On surviving the next major earthquake

It began with a barely perceptible hum that a few seconds later grew into a gentle shaking that had residents rising to their feet and rushing outside.

The magnitude 6.2 earthquake that occurred at 8:54 PM of April 4, 2023, on Holy Tuesday, did not cause damage but a tsunami warning led to the preemptive evacuation of nine families of Biong, Gigmoto.

Aside from temblor and its nine (9) aftershocks probably encouraging many among the religious Catandunganons to pray harder for deliverance, the temblor unfortunately generated that familiar product of social media: fake news.

An alleged video of the quake’s damage on the San Pedro Calungsod Mission Church at Sicmil prompted local authorities to officially deny the report from the irresponsible netizen.

According to the United States Geological Survey (USGS), the quake hit at a shallow depth of 15 km, about 150 kilometers east of Gigmoto.

Shallow earthquakes are felt more strongly than deeper ones as they are closer to the surface, the USGS says.

Had the intensity reached 7.0 or greater, a tsunami would have been generated considering the shallow depth.

The M6.2 earthquake, according to the USGS, released seismic energy equivalent to 30,089 tons of TNT or about 1.9 atomic bombs.

It is likely that today’s generation would be amazed by this tidbit but those who were “born yesterday” would remember stronger earthquakes.

Historical records show that since 1900, Catanduanes has been hit by 177 earthquakes between magnitude 5 and 6, 23 between magnitude 6 and 7, and eight (8) above magnitude 7.

And of the eight M7+ temblors, two occurred in the last 31 years.

At 6:10 AM, January 11, 1982, a magnitude 7.1 quake struck about four kilometers off Gigmoto but fortunately the epicenter was 45 kilometers deep, causing only strong shaking.

Six years later, on February 24, 1988, a magnitude 7.3 temblor about 39 kilometers ESE of Cabugao, Bato, generated very strong shaking in nearby towns.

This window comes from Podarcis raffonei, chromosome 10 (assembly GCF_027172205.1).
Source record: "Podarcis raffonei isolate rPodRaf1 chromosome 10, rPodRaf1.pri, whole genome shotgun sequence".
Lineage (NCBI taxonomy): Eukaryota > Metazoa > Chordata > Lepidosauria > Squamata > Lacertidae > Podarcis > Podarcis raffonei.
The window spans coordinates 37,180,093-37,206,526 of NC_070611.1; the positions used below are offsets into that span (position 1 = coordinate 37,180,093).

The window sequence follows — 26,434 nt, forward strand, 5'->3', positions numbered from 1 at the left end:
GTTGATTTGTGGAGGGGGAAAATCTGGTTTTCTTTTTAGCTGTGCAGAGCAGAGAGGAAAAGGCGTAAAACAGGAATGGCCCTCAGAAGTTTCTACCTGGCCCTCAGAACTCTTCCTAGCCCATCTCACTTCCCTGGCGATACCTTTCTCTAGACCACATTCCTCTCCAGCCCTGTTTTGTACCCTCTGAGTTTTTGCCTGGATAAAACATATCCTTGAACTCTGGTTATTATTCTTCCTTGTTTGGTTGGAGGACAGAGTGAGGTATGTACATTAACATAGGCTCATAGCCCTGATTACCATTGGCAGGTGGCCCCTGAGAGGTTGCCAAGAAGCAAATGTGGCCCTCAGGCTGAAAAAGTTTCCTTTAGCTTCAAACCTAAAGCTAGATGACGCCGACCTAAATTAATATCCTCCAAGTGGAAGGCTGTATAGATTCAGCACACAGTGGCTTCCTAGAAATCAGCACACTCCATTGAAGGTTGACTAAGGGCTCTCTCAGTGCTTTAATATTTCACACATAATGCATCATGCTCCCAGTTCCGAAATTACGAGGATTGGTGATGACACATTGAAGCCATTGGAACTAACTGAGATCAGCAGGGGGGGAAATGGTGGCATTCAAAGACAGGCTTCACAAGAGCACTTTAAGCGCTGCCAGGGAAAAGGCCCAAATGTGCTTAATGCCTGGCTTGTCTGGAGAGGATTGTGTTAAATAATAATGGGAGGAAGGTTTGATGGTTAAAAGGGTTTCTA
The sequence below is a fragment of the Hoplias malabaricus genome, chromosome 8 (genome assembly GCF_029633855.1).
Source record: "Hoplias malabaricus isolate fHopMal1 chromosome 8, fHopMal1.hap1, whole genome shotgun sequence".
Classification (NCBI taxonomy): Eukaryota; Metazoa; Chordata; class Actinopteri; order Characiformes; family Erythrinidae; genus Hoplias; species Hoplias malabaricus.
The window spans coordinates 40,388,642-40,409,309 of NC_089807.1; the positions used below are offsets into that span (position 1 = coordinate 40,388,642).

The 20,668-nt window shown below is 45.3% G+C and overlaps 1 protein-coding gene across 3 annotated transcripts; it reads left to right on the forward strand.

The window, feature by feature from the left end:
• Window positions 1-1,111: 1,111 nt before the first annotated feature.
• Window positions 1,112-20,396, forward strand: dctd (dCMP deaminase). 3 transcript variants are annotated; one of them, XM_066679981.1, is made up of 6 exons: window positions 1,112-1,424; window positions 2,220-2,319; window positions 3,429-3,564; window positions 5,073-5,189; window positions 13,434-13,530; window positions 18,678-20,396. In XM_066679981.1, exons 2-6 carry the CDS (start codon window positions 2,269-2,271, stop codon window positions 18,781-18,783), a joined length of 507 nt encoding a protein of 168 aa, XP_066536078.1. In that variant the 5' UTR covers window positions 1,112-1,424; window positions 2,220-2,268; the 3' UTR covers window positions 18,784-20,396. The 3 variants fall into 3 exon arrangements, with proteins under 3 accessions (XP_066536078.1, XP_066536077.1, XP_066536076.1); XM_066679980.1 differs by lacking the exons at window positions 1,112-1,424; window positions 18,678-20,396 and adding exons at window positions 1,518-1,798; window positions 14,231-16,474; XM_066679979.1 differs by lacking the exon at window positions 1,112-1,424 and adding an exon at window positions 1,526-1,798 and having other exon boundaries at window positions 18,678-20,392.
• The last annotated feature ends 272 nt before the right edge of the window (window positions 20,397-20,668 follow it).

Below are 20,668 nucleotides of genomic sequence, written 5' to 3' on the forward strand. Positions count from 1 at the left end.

While the M7.1 quake released an estimated seismic energy equivalent to 42 atomic bombs, the M7.3 unleashed double that, 84 atomic bombs or about 13 million tons of dynamite.

We are fortunate that none of the M7+ quakes resulted in a tsunami inundating Virac and other coastal towns although there are people still alive who recall an incident decades ago of the sea retreating and coming back to shore after an earthquake.

Catanduanes lies just 200 kilometers west of the Pacific Trench, a major earthquake generator where movement of the earth’s crustal plates is believed to have caused the magnitude 6.2 quake of April 4.

We can expect that we will continue to experience such quakes now and in the future.

It is not comforting to know that in the past 12 months, 686 earthquakes have occurred near the island, with 562 of them barely perceptible. The other 34 are considered significant earthquakes above magnitude 4.0.

Cognizant of this fact, the Provincial Disaster Risk Reduction and Management Office (PDRRMO) is on the right track in launching the “One System, One Response” scheme among its partner agencies such as the PNP, BFP, PRC and volunteer groups in cases of emergency.

According to the World Bank’s Global Facility for Disaster Reduction and Recovery (GFDRR), earthquake hazard in Catanduanes is classified as “medium,” meaning that there is a 10% chance of potentially damaging earthquake in the island in the next 50 years.

There is no substitute for preparation, in building what the PDRRMO refers to as muscle memory in automatically and correctly responding to a devastating earthquake.

That same serious approach should be taken by the public if they want to survive the next Big One.

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